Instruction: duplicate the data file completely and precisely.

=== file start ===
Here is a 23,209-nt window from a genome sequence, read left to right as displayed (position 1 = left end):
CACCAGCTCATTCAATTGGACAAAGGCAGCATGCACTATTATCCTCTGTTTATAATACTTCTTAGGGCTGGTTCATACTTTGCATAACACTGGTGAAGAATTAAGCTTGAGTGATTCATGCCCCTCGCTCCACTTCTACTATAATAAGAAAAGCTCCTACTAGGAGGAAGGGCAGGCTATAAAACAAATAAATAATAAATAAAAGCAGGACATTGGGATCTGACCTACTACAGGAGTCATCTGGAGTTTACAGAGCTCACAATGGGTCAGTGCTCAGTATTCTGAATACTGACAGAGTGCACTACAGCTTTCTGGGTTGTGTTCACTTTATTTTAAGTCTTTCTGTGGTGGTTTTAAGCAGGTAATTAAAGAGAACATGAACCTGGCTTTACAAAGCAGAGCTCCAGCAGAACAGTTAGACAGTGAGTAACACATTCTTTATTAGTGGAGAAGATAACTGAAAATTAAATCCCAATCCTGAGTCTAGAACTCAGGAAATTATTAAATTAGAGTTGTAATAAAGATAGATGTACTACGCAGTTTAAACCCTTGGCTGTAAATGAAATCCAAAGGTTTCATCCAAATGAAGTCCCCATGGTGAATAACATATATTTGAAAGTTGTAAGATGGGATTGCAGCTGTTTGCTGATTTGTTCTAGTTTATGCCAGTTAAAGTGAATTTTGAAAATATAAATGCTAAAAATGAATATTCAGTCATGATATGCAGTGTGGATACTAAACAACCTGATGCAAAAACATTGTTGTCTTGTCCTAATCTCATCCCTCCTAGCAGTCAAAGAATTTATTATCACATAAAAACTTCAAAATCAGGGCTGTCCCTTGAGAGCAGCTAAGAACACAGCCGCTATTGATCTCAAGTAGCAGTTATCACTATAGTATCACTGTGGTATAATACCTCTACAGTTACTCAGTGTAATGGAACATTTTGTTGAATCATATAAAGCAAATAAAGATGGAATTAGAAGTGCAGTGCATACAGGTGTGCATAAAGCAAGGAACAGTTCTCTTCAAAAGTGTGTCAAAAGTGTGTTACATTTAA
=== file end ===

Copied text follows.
Here is a 23,209-nt window from a genome sequence, read left to right as displayed (position 1 = left end):
CACCAGCTCATTCAATTGGACAAAGGCAGCATGCACTATTATCCTCTGTTTATAATACTTCTTAGGGCTGGTTCATACTTTGCATAACACTGGTGAAGAATTAAGCTTGAGTGATTCATGCCCCTCGCTCCACTTCTACTATAATAAGAAAAGCTCCTACTAGGAGGAAGGGCAGGCTATAAAACAAATAAATAATAAATAAAAGCAGGACATTGGGATCTGACCTACTACAGGAGTCATCTGGAGTTTACAGAGCTCACAATGGGTCAGTGCTCAGTATTCTGAATACTGACAGAGTGCACTACAGCTTTCTGGGTTGTGTTCACTTTATTTTAAGTCTTTCTGTGGTGGTTTTAAGCAGGTAATTAAAGAGAACATGAACCTGGCTTTACAAAGCAGAGCTCCAGCAGAACAGTTAGACAGTGAGTAACACATTCTTTATTAGTGGAGAAGATAACTGAAAATTAAATCCCAATCCTGAGTCTAGAACTCAGGAAATTATTAAATTAGAGTTGTAATAAAGATAGATGTACTACGCAGTTTAAACCCTTGGCTGTAAATGAAATCCAAAGGTTTCATCCAAATGAAGTCCCCATGGTGAATAACATATATTTGAAAGTTGTAAGATGGGATTGCAGCTGTTTGCTGATTTGTTCTAGTTTATGCCAGTTAAAGTGAATTTTGAAAATATAAATGCTAAAAATGAATATTCAGTCATGATATGCAGTGTGGATACTAAACAACCTGATGCAAAAACATTGTTGTCTTGTCCTAATCTCATCCCTCCTAGCAGTCAAAGAATTTATTATCACATAAAAACTTCAAAATCAGGGCTGTCCCTTGAGAGCAGCTAAGAACACAGCCGCTATTGATCTCAAGTAGCAGTTATCACTATAGTATCACTGTGGTATAATACCTCTACAGTTACTCAGTGTAATGGAACATTTTGTTGAATCATATAAAGCAAATAAAGATGGAATTAGAAGTGCAGTGCATACAGGTGTGCATAAAGCAAGGAACAGTTCTCTTCAAAAGTGTGTCAAAAGTGTGTTACATTTAA